Adaptation is a finicky beast. Creative types have been riffing on each other’s work since, well, forever, and one of the most interesting tells for a source of one artist’s inspiration is what kind of art they themselves riff from. Being a bit of a Freudian in my analytic tendencies, I’m all about seeing the parallels between an original work and its reinvention from the creator’s side. And my oh my, do Tolkien and Jackson give me a lot to work with.
As with all analysis, my view is infused with my own interactions with both their works, so let’s set the stage. My first trip to Middle Earth came when I couldn’t have been more than four, and I spent the summer hearing The Hobbit read aloud to me by my mother (the originator of many a fandom). I still LOVE The Hobbit. It’s a brilliant little gem, filled with sparks of magic and creativity, unexpected joy and riddles set to puzzle the cleverest of hobbitses. Somehow I never got round to reading Lord of the Rings, despite my fondness for Bilbo and his gang, so the next visit to the Shire was in high school with the release of Fellowship of the Ring. I fell hard, along with the rest of the world, and raided my mother’s bookcase for the LoTR trilogy.
Here’s the thing, guys. As a cohesive piece… those books are just not for me. And I would go so far as to say they’re not terribly well written. (Though I feel the same about pretty much all high fantasy novels, so this might be more of an argument against the genre, but I digress.) I know – how dare I? Lord of the Rings IS a masterpiece, the basis of all modern fantasy, and a world that I adore. I don’t dismiss Tolkein’s brilliance, and I’m thankful for his incredible body of work. Some of the best lines in literature are hidden (key word right there) in his work. But I cannot stand those books. Lord of the Rings is an exercise in taking a brilliant little gem and building out – out – out – until the world gets lost. It works for a lot of people who find it to be a beautiful place to get lost within, but inspiration alone doesn’t make for a well written novel. Tolkien’s best bits are hidden in paragraphs filled to the brim with stuff – not just world-building, but exhaustive and never ending descriptions of god knows what. Lines of dialogue and names that go for miles, and maybe it makes me a bad geek but I just cannot stand it. I did force my way through reading the triology, but it was a slog, made better for me only by the adoration I had for the Jackson films.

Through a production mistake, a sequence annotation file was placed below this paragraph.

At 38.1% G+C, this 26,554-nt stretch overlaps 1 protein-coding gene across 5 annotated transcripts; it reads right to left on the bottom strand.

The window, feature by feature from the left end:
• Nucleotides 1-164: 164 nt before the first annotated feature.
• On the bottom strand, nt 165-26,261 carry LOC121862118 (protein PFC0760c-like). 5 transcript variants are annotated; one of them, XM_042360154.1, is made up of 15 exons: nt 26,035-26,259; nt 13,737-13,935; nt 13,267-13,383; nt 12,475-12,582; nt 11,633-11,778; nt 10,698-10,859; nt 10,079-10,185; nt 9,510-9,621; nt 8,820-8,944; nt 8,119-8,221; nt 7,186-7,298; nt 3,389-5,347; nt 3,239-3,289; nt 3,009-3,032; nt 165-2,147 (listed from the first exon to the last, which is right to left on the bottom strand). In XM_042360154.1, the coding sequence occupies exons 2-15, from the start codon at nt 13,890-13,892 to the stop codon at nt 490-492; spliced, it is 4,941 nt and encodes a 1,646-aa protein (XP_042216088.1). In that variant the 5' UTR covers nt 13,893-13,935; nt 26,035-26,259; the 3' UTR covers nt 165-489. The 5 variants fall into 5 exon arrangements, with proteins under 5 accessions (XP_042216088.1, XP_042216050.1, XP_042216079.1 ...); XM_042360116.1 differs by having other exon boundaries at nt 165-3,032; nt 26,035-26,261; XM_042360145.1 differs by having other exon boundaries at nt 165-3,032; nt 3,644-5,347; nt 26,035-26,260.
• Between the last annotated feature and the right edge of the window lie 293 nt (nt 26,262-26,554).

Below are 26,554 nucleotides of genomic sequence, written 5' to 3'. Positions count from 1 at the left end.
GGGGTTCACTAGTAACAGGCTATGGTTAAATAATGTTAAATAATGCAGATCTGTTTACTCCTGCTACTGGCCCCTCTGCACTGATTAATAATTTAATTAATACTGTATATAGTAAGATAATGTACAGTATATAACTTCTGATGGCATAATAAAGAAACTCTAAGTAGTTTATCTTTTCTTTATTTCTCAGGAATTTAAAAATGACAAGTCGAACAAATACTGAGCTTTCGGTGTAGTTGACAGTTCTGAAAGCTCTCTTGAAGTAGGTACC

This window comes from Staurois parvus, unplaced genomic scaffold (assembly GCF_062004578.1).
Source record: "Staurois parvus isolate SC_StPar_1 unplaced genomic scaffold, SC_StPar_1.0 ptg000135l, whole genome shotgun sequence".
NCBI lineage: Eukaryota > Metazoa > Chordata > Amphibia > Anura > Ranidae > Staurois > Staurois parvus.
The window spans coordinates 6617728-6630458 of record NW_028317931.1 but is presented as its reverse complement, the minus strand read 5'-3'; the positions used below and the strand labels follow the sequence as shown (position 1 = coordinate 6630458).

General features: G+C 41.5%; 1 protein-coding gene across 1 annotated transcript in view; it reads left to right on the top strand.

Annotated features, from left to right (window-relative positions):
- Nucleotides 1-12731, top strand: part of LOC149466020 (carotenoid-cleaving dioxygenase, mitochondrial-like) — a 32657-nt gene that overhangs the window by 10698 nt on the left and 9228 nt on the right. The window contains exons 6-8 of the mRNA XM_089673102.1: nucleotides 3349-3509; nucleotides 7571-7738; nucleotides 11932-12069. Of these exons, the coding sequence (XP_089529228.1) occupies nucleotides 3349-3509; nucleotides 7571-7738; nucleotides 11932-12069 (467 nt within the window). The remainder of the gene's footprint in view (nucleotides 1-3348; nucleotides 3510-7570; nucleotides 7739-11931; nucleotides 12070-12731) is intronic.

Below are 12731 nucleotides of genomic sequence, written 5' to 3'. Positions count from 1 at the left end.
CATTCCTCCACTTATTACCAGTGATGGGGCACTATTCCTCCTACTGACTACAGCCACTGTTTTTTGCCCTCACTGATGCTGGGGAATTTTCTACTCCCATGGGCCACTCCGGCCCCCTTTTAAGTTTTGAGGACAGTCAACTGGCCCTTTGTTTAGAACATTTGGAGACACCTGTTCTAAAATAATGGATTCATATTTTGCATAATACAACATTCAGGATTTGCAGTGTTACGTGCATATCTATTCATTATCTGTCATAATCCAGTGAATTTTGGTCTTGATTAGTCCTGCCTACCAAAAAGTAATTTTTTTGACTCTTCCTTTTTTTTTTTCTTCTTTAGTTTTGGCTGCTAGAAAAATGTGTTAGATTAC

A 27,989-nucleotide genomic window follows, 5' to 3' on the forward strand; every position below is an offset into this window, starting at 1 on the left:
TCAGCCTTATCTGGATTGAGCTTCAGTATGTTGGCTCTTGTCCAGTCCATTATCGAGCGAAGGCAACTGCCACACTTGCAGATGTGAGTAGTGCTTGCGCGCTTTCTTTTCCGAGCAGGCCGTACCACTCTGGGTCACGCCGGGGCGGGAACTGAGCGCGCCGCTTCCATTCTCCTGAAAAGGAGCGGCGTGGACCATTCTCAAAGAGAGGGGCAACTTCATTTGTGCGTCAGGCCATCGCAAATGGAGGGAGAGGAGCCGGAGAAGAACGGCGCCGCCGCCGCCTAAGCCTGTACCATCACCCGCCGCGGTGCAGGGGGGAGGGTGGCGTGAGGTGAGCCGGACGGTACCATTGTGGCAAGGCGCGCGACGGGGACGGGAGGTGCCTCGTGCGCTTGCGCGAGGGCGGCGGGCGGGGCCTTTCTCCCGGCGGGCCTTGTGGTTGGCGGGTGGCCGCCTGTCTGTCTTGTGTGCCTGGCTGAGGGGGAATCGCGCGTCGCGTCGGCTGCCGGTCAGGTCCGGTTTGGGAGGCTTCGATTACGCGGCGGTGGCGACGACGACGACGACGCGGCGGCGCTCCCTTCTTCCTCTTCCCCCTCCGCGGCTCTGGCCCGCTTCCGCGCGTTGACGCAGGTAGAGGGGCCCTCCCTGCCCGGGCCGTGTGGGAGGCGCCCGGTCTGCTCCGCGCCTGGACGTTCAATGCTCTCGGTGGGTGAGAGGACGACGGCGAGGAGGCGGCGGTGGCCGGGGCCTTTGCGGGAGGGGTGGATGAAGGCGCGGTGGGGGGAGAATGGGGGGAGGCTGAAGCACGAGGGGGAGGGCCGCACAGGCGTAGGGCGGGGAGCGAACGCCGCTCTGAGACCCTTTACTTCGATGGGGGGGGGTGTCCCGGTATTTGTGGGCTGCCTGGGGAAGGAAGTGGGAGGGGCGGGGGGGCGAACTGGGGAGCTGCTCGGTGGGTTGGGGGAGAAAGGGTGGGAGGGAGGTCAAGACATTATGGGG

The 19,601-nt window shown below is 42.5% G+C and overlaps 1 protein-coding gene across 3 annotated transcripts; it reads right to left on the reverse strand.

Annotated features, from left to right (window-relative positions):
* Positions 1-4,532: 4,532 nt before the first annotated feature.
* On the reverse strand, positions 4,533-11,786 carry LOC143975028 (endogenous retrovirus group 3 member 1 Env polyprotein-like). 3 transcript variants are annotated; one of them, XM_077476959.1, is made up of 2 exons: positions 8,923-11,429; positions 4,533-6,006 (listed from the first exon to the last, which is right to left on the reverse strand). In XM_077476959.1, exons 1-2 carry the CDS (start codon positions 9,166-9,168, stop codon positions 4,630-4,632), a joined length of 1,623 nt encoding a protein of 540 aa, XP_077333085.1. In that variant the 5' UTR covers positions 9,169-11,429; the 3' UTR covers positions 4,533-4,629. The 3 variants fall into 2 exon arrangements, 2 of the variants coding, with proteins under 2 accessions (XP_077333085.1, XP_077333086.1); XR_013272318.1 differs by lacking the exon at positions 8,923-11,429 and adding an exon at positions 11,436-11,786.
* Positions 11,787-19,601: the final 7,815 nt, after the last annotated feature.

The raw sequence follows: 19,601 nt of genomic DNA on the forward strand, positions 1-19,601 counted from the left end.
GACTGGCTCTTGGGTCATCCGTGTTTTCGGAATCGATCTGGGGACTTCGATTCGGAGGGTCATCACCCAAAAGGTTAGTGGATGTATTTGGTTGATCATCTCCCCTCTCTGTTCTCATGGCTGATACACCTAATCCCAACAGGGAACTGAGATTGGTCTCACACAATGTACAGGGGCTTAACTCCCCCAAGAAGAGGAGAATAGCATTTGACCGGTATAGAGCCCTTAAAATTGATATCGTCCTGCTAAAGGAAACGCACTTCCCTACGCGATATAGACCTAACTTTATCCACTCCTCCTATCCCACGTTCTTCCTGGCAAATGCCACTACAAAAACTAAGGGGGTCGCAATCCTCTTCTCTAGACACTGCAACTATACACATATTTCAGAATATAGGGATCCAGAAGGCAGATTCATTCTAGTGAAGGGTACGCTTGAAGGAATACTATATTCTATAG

Jackson grabbed all those best lines out from under Tolkien’s weighty structures, dusted them off, and gave them to Ian McKellen to work his magic. Then Howard Shore came in and made the whole thing sparkle, and we’re left with one of the best pieces of fantasy known to cinema. I try to watch LoTR every year (extendeds, obviously) – much like other geeky folk read the series annually. Hey, to each her own.
You can see where I’m going with this, right? From where I sit, Jackson’s bloated, excessive Hobbit films are exactly what’s wrong with the Lord of the Rings novels. In an attempt to cover everything, to do it all and give every character their glorious due, Jackson lost a lot of what makes Bilbo magic. And just like Tolkien, there were just enough moments of pure, unabashed brilliance that no one can write them off entirely (the riddle scene?! C’mon. It’s perfect). Just as Jackson took an eagle eye (pun so very much intended) to LoTR and zeroed in on Frodo’s journey to Mordor as the emotional priority, Tolkien was writing a story focused on Bilbo, and his journey of a different, slightly more joyous arch. When both men took a step back and tried to carry on the story, they lost their focus and lost the magic. They lost the precision and the heart of their tales. It took Jackson to bring some clarity to the stunning originality of Tolkien’s later stories, when he had perhaps lost the perspective or the drive to edit himself and to know when things really just belonged in The Silmarillion. And while the Battle of the Five Armies was a solid film, with a beautiful emotional coda that will drive any sane and rational person to the Lord of the Rings films, they will always be the better movie. Just as for me, The Hobbit novel will always be the better book.
I wish we could have had both these men together in the world. Their art needed each other, in many ways, and their own journeys are very much the same. And when it comes down to it, in their later careers, at least as far as Middle Earth was concerned, both men needed a damn fine editor.